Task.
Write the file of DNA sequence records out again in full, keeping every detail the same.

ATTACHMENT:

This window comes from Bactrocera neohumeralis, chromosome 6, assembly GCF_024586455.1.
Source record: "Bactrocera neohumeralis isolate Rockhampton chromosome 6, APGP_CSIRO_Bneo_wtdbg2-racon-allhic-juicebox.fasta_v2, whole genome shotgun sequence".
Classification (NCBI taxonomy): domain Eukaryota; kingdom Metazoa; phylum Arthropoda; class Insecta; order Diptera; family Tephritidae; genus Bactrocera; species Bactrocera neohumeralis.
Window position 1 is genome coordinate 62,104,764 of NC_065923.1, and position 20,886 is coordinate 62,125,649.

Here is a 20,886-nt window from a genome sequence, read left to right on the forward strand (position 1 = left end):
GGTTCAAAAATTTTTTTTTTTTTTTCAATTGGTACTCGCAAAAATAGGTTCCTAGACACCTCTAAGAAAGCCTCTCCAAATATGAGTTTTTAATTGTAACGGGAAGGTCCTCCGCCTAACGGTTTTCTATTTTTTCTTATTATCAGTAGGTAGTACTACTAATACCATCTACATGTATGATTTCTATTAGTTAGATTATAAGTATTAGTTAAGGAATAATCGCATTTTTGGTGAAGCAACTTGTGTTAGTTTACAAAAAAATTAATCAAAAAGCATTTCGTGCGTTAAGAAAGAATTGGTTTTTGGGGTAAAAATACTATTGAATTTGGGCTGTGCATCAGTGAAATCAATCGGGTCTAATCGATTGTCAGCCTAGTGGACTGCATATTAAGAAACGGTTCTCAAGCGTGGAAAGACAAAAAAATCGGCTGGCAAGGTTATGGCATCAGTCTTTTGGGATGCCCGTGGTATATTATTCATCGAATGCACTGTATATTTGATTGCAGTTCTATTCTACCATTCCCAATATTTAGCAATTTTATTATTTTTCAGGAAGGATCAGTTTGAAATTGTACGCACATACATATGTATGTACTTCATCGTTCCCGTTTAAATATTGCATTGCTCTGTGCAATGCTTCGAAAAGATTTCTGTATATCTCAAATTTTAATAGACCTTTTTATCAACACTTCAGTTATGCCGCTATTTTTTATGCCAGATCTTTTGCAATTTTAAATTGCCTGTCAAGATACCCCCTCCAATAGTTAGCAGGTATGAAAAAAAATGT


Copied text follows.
This window comes from Bactrocera neohumeralis, chromosome 6, assembly GCF_024586455.1.
Source record: "Bactrocera neohumeralis isolate Rockhampton chromosome 6, APGP_CSIRO_Bneo_wtdbg2-racon-allhic-juicebox.fasta_v2, whole genome shotgun sequence".
Classification (NCBI taxonomy): domain Eukaryota; kingdom Metazoa; phylum Arthropoda; class Insecta; order Diptera; family Tephritidae; genus Bactrocera; species Bactrocera neohumeralis.
Window position 1 is genome coordinate 62,104,764 of NC_065923.1, and position 20,886 is coordinate 62,125,649.

Here is a 20,886-nt window from a genome sequence, read left to right on the forward strand (position 1 = left end):
GGTTCAAAAATTTTTTTTTTTTTTTCAATTGGTACTCGCAAAAATAGGTTCCTAGACACCTCTAAGAAAGCCTCTCCAAATATGAGTTTTTAATTGTAACGGGAAGGTCCTCCGCCTAACGGTTTTCTATTTTTTCTTATTATCAGTAGGTAGTACTACTAATACCATCTACATGTATGATTTCTATTAGTTAGATTATAAGTATTAGTTAAGGAATAATCGCATTTTTGGTGAAGCAACTTGTGTTAGTTTACAAAAAAATTAATCAAAAAGCATTTCGTGCGTTAAGAAAGAATTGGTTTTTGGGGTAAAAATACTATTGAATTTGGGCTGTGCATCAGTGAAATCAATCGGGTCTAATCGATTGTCAGCCTAGTGGACTGCATATTAAGAAACGGTTCTCAAGCGTGGAAAGACAAAAAAATCGGCTGGCAAGGTTATGGCATCAGTCTTTTGGGATGCCCGTGGTATATTATTCATCGAATGCACTGTATATTTGATTGCAGTTCTATTCTACCATTCCCAATATTTAGCAATTTTATTATTTTTCAGGAAGGATCAGTTTGAAATTGTACGCACATACATATGTATGTACTTCATCGTTCCCGTTTAAATATTGCATTGCTCTGTGCAATGCTTCGAAAAGATTTCTGTATATCTCAAATTTTAATAGACCTTTTTATCAACACTTCAGTTATGCCGCTATTTTTTATGCCAGATCTTTTGCAATTTTAAATTGCCTGTCAAGATACCCCCTCCAATAGTTAGCAGGTATGAAAAAAAATGT